A lot has been written around the topic of personal branding. I attribute this hot topic to the breakdown of the employer/employee contract. It seems there was once this unwritten agreement between management and the staff that the Greatest Generation and Boomer parents grew to trust.
When we were all part of a company, working as cogs in a wheel, we didn’t have a specific need for personal branding or exposure. Companies carried the torch for us and fought the branding battle for their employees. Think of the 30 year worker in a factory or a bank. There was a time when it was assumed that the job was one for life. We didn’t need to be thinking about our personal brands or how the marketplace of employers or potential clients would perceive us. But our need to network, connect, remain visible and, to a great extent, serve our employers in a different way, has grown, thus making branding very important.
In an article in CNN Money, a recent study showed the average person will have four jobs by the time they are 32 years old. This is during a 10 year span out of college. Today, the perception is employers are not as loyal to their employees, and employees have been quick to notice. Young professionals rely on job hopping to secure positions with the most opportunity for advancement and the quicker path to top earnings.
So how do companies stay ahead of this trend and be looked at as a company new age employees wants to invest in for longer than four years?
Many thought leaders agree the ability to grow one’s personal brand begins with your company’s presence on the internet, how you and the company are perceived on social media, and the ability for others you work with to use online tools to be searched and found. I’m not talking about a logo or font here. I’m talking about the kind of personal brand built on the highly trusted views of peers, colleagues, clients and communities.
Dr.Prem.com states in a post, “Brands are promises that the consumers believe and it is all about understanding your unique attributes – your passion, skill, values and your strengths – and using them to separate yourself from your peers and competitors. A strong and efficient brand is a mix of trust, reputation, attention and implementation.”
It matters not what profession you’re in; your ability to be courteous and connect with people with emotional intelligence is vital to your success. If you’re an Uber or Lyft driver, you are now instantly graded by the passenger that just got out of your car. If you’re a doctor, https://www.healthgrades.com, serves to let consumers measure your bedside manner. If you’re a restaurant or service provider, Yelp has become a standard for online acceptance. A myriad of sites allow for the grading, measurement and public opinions of accountants and lawyers to be shared. Like it or not, this is how personal branding is happening.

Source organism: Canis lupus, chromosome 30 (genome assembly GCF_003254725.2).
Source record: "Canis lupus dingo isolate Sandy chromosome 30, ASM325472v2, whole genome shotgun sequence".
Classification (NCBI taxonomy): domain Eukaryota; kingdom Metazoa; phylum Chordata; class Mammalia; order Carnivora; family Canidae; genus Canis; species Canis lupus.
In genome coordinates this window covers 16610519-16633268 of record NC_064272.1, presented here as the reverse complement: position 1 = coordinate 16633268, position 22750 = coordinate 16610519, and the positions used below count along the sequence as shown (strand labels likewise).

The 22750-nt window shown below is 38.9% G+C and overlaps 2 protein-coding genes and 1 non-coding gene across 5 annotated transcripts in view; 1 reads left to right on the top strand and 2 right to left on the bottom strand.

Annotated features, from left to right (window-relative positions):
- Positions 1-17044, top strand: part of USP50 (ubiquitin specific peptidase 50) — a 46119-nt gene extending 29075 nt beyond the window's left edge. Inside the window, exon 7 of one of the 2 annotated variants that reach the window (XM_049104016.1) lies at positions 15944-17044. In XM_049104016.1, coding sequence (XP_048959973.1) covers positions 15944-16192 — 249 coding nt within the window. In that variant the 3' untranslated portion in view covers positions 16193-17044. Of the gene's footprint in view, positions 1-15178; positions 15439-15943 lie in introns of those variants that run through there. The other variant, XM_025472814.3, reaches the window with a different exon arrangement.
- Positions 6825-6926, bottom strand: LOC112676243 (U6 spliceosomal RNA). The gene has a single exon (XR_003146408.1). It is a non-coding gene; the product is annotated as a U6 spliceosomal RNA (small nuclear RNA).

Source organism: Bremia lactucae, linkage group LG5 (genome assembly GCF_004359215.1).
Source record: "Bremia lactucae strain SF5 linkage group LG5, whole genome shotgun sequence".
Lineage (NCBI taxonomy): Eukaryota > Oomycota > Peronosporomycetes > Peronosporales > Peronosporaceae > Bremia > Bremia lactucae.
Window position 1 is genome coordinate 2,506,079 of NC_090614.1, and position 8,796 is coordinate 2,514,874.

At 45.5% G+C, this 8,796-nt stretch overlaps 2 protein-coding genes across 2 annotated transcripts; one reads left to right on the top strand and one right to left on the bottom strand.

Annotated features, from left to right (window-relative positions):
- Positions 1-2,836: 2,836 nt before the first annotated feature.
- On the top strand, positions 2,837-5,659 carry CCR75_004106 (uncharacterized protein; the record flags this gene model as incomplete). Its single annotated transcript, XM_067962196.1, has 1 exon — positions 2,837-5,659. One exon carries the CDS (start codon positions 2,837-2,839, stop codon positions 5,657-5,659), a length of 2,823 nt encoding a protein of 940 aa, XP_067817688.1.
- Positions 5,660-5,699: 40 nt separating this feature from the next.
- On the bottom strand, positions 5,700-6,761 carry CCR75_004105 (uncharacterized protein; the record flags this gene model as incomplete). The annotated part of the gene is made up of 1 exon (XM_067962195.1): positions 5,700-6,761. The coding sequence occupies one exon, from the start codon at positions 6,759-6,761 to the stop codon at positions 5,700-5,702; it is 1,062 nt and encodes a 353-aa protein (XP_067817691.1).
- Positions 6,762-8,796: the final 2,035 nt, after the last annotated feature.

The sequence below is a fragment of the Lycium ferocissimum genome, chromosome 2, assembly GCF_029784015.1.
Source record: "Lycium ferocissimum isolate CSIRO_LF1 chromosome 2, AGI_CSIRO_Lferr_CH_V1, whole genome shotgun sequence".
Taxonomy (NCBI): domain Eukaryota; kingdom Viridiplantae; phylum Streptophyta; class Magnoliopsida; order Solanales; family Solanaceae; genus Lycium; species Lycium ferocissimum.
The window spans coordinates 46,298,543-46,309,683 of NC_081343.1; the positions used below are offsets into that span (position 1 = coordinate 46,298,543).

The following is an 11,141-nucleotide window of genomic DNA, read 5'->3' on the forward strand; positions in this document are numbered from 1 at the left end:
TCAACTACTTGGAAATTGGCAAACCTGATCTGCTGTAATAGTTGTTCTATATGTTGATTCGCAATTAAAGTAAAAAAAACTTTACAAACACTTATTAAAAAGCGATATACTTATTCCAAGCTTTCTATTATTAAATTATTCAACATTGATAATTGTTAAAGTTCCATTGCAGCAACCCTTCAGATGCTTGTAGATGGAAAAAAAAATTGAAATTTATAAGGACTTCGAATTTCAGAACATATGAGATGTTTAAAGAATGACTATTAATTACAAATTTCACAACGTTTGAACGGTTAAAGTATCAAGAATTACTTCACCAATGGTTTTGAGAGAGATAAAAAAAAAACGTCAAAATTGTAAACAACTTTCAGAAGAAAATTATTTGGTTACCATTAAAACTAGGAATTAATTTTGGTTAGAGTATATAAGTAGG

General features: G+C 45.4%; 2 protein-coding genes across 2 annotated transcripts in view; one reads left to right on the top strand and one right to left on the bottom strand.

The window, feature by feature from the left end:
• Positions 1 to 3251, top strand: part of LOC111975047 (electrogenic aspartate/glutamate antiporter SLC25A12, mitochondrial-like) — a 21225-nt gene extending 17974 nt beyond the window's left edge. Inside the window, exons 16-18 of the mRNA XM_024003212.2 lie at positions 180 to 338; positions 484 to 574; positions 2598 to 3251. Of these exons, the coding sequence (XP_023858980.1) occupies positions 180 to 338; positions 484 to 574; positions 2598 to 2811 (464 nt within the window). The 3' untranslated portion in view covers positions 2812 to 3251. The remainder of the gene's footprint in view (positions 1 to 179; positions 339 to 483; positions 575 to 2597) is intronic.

Here are three quick ways to start building your personal brand.
1. Start By Growing And Cultivating Your Own Skill Set. You never want to find your name stained on a review board. Making yourself memorable when with clients is how you enhance your brand. Developing soft skills from learning to speak in front of the room, mastering networking conversations, and building like and trust with clients are brand building skills. Today, for professional service firms, establishing yourself above the competition can require high-level skills like developing negotiation skills, co-development skills and facilitation skills. Assess where your brand is now and what you can do to stand out.
2. Develop Your Firm’s Personal Brand. What is your firm’s presence online today? If you are not easily present or your firm’s brand is not clear, begin with a strategy around what you want your brand needs to look like both internally and externally. When you reinforce your brand’s promise of skill, values, mission and vision you commit to do it for the long haul. Only then, will implementing internal client service training, personality profile implementations, and culture building workshops build your firm’s profile from the inside out. It also will contribute to everyone’s personal brand through one’s affiliation with the firm.
3. Work to Develop the Personal Brand of Others. The growth of your brand is ultimately a measurement of how successfully you grow the personal brands of others. Look for ways to develop and grow the team around you. This can include implementing leadership programs, individual growth focused coaching programs, or women development programs. Become a resource for your people. Build them up and watch you and your firm’s personal brand soar!
You want to be proactive in today’s competitive environment. This is what personal branding is all about. When you have your mission and vision in place, you’ll know the purpose behind every intention. And when you know the purpose for your actions, you’ll be far more effective at choosing the right suite of complementary skills, habits, connections, readings, and contributions to the world. Your brand will begin to quickly take shape.
When it comes to the accounting industry and professional services providers, The Rainmaker Companies provides programming and high level consulting and training in areas of growth for the practitioner or firm leader. When an accounting or professional services professional decides, truly decides and ACTS on his or her desire to lead, personal branding becomes a byproduct of that choice. You become the Leader and leadership becomes your brand.
Enterprise Worldwide Associate Director at The Rainmaker Companies.